Freedom of Information

FOIA Appeal Regarding D.C. Police Body Cameras

November 20, 2014

An appeal of an adverse determination under the D.C. Freedom of Information Act (“DC FOIA”), by the Metropolitan Police Department (“MPD”), submitted on behalf of the Reporters Committee for Freedom of the Press. The Reporters Committee sought footage from police body cameras as the D.C. police began a pilot program to test such a system.

Media coalition files comments on restrictive Department of Defense FOIA regulations

Adam Marshall | Freedom of Information | Commentary | November 6, 2014
November 6, 2014

The Reporters Committee for Freedom of the Press, joined by a national coalition of media organizations, has filed comments on proposed Department of Defense (DoD) Freedom of Information Act (FOIA) regulations. As the comments note, the press routinely relies on FOIA to gain access to government records in order to inform the public on the workings of the government and its elected officials. Ensuring agencies implement FOIA in a manner that is faithful to the spirit of the law and President Obama’s stated commitment to transparency is imperative in order for the press to perform its important role in our democracy.

Department of Defense proposed FOIA rule

November 3, 2014

The Reporters Committee for Freedom of the Press, joined by a national coalition of media organizations, has filed comments on proposed Department of Defense Freedom of Information Act regulations.

Reporters Committee Joins Open Government Coalition Urging President Obama to Clarify Administration's Position on FOIA Reform

Adam Marshall | Freedom of Information | News | October 24, 2014
October 24, 2014

The Reporters Committee for Freedom of the Press has joined a letter sent by 50 transparency and open government organizations to President Obama asking for his position on legislative reform to the Freedom of Information Act (FOIA).

Citing the President’s day-one commitment to transparency, the letter points out that there remain “many challenges in fulfilling” that goal. “FOIA remains one of the most effective tools for the public to know what its government is up to,” the letter states, but “changing agency practices under that statute to meet your transparency goals has been especially challenging.”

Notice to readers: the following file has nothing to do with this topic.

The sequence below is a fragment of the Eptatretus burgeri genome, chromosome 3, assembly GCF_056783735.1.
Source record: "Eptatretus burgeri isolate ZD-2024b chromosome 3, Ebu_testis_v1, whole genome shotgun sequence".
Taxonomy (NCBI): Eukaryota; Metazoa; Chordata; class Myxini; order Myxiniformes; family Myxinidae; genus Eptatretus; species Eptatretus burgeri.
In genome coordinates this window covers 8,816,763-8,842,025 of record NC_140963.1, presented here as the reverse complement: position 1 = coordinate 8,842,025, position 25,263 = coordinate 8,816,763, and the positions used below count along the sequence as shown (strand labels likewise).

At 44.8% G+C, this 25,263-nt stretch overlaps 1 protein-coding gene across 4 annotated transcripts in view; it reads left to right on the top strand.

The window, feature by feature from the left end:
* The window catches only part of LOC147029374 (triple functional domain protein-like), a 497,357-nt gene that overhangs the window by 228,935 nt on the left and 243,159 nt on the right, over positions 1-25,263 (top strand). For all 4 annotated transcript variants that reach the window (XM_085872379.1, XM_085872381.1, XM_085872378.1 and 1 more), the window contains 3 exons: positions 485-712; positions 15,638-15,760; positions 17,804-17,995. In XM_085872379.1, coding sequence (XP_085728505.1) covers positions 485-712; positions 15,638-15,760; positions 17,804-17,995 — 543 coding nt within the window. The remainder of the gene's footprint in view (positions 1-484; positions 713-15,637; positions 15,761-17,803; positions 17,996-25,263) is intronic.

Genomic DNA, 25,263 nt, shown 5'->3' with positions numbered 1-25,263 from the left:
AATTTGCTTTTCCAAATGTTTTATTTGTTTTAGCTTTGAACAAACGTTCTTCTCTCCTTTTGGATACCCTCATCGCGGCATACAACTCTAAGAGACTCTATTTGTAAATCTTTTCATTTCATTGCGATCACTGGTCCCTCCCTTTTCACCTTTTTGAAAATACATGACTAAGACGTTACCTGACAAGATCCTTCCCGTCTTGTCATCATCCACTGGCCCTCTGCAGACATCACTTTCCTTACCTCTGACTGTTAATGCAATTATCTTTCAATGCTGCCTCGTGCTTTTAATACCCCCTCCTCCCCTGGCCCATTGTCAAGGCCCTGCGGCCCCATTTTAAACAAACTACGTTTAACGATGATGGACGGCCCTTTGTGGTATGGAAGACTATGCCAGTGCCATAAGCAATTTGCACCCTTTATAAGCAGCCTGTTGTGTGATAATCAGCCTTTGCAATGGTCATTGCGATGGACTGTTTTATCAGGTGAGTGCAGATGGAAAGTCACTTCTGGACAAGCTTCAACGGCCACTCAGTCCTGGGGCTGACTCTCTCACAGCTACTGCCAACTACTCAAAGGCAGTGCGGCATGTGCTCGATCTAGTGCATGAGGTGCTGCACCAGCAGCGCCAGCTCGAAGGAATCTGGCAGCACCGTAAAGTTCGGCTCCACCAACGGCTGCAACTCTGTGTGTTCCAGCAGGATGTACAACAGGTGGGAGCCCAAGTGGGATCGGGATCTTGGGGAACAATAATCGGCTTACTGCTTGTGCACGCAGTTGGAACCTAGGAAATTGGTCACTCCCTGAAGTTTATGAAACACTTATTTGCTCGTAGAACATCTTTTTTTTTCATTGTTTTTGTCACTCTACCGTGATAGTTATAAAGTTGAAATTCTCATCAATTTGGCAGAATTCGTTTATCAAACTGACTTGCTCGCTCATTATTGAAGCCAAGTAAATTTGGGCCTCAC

Accordingly, the letter identifies six core components of FOIA reform that must be legislatively mandated to ensure realization of the President’s stated open government goals:

Trial court allows police to use "Glomar" response to deny records requests

Adam Marshall | Freedom of Information | Commentary | October 16, 2014
October 16, 2014

In what appears to be an unprecedented decision, a New York trial court has allowed the New York Police Department (“NYPD”) to issue a “Glomar” response to a state open records request, meaning the government refuses to confirm or deny whether responsive records exist.

The decision appears to be the first time that a court anwhere in the U.S. has upheld the use of such a tactic by a state agency. The Glomar response has historically been used only with regard to requests made to federal agencies that involve sensitive matters of national security.

Requesters complain of consultant's high FOIA search fees for Ferguson records

Adam Marshall | Freedom of Information | Commentary | October 9, 2014
October 9, 2014

Multiple news media organizations have filed formal complaints with the Missouri Attorney General over the high fees charged by the city of Ferguson in response to public records requests. The complaints come after reports of journalists being asked to pay up to $2,000 in advance to search through and copy emails and text messages. Thus far, complaints have been filed by the Associated Press, CNN, St. Louis Public Radio, and the Radio Television Digital News Association.